Well, it’s been a good few weeks if you’re involved in the gas industry. Not only did it receive its own dedicated strategy, significant tax breaks and top ministerial backing but the controversial exploration of ‘unconventional’ gas through fracking was green-lit to resume across the country too.
Quite rightly, environmental groups have been outraged by government’s outpouring of support for gas. It has become abundantly clear that the UK is running two separate energy policies: one low carbon one driven by the Lib Dem-led Department of Energy and Climate Change and the other driven by a Conservative-led Treasury.
For the first time since he was pictured hugging a husky, David Cameron was forced to answer questions on the state of the green economy when he faced the House of Commons liaison committee. The Prime Minister’s answers were incredibly revealing and left no doubt which side of the energy fence he sat on.
Cameron made it crystal clear that government is gambling on Carbon Capture and Storage (CCS) working alongside gas to help generate a significant proportion of the UK’s required low-carbon electricity.
In an excellent blog, Juliet Davenport, the founder and CEO of Good Energy, explained why the reliance on gas is such a mistake. She points out: “Why gamble on gas when we can just invest in sustainable and predictable renewables? Renewables are here and now, and we know they can deliver.
“Or as the popular and now ex-Energy Minister Charles Hendry once put it ‘I have no idea what the price of other [energy] resources will be next year, whether uranium, gas or coal. But the price of wind, and marine I know – where there is a cost of construction, but where the fuel itself is free. This brings a lot of energy security’.”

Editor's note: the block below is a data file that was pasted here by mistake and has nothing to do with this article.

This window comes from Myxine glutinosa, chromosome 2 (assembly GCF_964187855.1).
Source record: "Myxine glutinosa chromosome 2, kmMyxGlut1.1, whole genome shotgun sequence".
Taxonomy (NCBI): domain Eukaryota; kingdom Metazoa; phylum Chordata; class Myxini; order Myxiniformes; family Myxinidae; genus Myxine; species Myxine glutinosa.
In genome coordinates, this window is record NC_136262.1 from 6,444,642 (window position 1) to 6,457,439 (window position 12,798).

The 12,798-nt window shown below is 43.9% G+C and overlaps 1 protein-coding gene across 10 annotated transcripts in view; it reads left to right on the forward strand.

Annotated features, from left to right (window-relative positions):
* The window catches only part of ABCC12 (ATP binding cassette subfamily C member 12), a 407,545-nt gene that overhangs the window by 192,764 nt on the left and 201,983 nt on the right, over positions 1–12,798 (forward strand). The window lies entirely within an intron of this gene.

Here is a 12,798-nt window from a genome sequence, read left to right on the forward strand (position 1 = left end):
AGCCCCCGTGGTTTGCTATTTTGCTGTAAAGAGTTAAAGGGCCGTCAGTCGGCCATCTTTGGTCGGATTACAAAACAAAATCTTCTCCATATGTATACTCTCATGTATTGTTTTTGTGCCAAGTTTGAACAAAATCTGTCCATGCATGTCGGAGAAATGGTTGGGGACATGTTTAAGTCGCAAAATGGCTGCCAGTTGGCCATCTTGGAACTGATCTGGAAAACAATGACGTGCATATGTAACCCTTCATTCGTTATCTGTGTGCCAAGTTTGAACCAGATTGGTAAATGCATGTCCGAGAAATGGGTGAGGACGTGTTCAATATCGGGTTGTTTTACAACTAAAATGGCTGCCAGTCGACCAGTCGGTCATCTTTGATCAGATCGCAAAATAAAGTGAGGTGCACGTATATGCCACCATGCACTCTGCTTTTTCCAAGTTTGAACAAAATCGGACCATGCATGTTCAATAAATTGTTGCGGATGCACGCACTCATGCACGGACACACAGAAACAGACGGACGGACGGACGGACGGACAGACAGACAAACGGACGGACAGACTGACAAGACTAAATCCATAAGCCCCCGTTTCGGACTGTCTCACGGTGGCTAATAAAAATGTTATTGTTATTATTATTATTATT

Terry Macalister, the Guardian’s energy editor, hinted via tweet why the Conservatives seem so willing to support the gas industry:
In two decades I have never come across such heavy lobbying than for shale gas. What a pity renewables cant get that financial muscle.— Terry Macalister (@TerryMac999) December 13, 2012
Here in the solar industry you could be forgiven for thinking that we have been forgotten altogether. Cameron was talking up the policy certainty that his government had given all renewables until 2017. Except that doesn’t include solar, which is still waiting for the announcement over the future RO rate (however, there have been some hints that industry may be getting some good news).
The government’s endorsement of gas may not be all bad.
Yes, increased reliance on gas could mean that there will be less opportunity for renewables in the future. But by locking the country into dangerously volatile gas markets, it is widely predicted that energy bills will spiral out of control.
Indeed, the Committee on Climate Change has explicitly said so in its latest report on energy bills, stating: “Bill increases in the 2020s would be higher in a scenario with extensive investment in unabated gas-fired generation, with significant further increases beyond 2030 and a risk of much higher bills in the long term (e.g. the average annual bill in a gas-based system could be as much as £600 higher in 2050 than in a low-carbon system.)”
Bloomberg New Energy Finance also published a report that calculates that the average household energy bill will climb from £454 to £699 by the end of the decade due, in large part, to the rising wholesale cost of gas.
The point is this: with every hike in energy bills, solar becomes a more compelling product.
We’re rapidly approaching the point whereby the average Briton won’t be able to consume electricity in the way they are accustomed to. The public’s inevitable appetite for drastically cutting their bills will lead them straight to solar, the UK’s most popular renewable energy.
Easy to install, low-maintenance and getting cheaper and cheaper, solar is ideally placed to take full advantage of the continued price escalation of energy bills.
Forget the feed-in tariff. A solar installation will be the easiest way for householders to take back some control over their household finances. With cost-effective storage solutions just around the corner, solar may become one of the most essential household purchases by the end of the decade.
Maybe it’s about time we thank the frack-heads in Westminster.